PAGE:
I suppose, at that young age, I was at the beginning of a learning curve that has been travelled by humans and our fellow creatures for millennia, the learning curve that leads us to water. After all, it is where we have found most of our food, whether that food resides in the water or comes to drink or to graze the fodder that grows with the waters help. And now, I am back in Poldhu Cove, with my camera, experiencing water through my photography more often these days, standing back and watching it more than that little boy who needed to be immersed in it as often as possible.
Having captured coastal images in many places over the years, I find the light in Poldhu Cove has a character all of its own. Around those golden hours in the morning and at dusk the light can be an intriguing mix of warm and cooler colours and as the coastal shelf into the cove has a shallow gradient, the beach can, at times, hold a layer of water that reflects the sky's canopy of light beautifully. This enables me to photograph in the cove later into the evening, even after sunset, as the wet beach acts as an extra source of light that helps to extend the amount of available light and help to balance the contrast of the scene.
In the next article, I will list the equipment we would use to capture these light qualities. As my photography has developed (if you will pardon the pun), I have learned more about exposure and light and now prefer to capture as much of the scene naturally, within the camera itself, relying on post-production editing only in order to tweak the finish. Although I do sometimes produce images using many layers and effects, I prefer to make it obvious when I do this. My most recent collection of images and Limited Edition Prints cover Poldhu Cove in Cornwall and also several “On The Water Front” exhibitions staged over the last few years, and it is a celebration of the ocean, its water, beauty, subtlety, power and fragility - and the qualities of light needed to capture this beauty with our cameras.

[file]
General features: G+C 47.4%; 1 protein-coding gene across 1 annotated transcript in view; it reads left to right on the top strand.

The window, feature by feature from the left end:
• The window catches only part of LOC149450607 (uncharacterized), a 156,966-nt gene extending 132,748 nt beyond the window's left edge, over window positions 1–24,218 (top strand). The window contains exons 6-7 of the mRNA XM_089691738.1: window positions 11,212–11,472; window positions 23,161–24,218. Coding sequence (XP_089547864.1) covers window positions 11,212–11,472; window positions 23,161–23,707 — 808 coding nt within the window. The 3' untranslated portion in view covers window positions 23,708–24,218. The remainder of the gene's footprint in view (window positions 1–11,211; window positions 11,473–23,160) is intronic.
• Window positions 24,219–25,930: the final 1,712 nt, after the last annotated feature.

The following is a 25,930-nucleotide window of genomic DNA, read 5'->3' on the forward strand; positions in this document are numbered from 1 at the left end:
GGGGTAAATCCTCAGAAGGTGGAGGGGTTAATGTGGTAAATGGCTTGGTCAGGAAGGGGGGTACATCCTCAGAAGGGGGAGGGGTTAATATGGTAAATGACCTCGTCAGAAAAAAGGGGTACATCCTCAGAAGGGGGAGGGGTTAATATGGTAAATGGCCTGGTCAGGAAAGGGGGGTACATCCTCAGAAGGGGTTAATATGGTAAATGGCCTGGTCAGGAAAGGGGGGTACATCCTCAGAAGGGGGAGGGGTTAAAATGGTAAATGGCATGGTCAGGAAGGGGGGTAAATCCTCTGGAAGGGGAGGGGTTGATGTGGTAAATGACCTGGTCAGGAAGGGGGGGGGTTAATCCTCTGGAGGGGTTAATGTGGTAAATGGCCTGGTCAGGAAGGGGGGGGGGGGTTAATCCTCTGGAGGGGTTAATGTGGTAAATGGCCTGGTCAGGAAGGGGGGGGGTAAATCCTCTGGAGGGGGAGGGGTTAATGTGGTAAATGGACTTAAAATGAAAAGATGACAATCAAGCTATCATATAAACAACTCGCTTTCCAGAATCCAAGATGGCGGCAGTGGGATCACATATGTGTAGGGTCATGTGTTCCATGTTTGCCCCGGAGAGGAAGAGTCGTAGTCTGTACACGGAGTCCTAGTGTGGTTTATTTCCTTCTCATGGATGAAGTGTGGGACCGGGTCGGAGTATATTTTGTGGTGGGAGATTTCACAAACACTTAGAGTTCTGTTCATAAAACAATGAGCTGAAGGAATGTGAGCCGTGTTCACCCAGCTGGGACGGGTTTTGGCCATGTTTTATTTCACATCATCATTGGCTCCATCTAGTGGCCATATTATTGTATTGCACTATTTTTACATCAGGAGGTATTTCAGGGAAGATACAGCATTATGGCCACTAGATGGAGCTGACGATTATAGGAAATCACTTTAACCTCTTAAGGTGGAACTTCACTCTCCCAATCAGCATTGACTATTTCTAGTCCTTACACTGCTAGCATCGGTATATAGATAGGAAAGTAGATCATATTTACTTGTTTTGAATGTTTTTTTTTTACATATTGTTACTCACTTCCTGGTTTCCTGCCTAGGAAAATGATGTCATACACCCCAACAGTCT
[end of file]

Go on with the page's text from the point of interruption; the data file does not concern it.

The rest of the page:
Whilst I enjoy being by the water's edge anywhere, the coast is my particular love, whether the ocean is lapping the coast gently with that soft hiss of water onto shale, or the curling caress of small waves, or especially when thundering onto a beach, bay or harbour. I am lost in wonder at the forces driving those thousand white horses to crash onto the shores, the remnants of winds and storms from, sometimes, thousands of miles away finally throwing the last of their energy at our feet – the Moon’s effect from an even greater distance.
One last comment before we start.
Seascape photography can be a dangerous art. In my earlier photo trips to the coast, I have, on occasion, been close to being washed into the sea, tripod, camera and all. I have developed a respect for the sea and have learned that she is a fickle element, oblivious to our presence, unpredictable and, in a way, unknowable. Many sailors of experience have lost their wager with the sea. If you are close to crashing sea waves, don't think it will do you any good to count the waves, or to measure just how far they are reaching today. You can do this for as long as you like, but there will always be that one wave that comes from nowhere, higher, wider, faster, altogether different from those you’ve counted. Take care - this beautiful changeling will not notice you as she delivers the final surge of energy onto your little piece of the coast.
Oh, but how she lifts the spirit...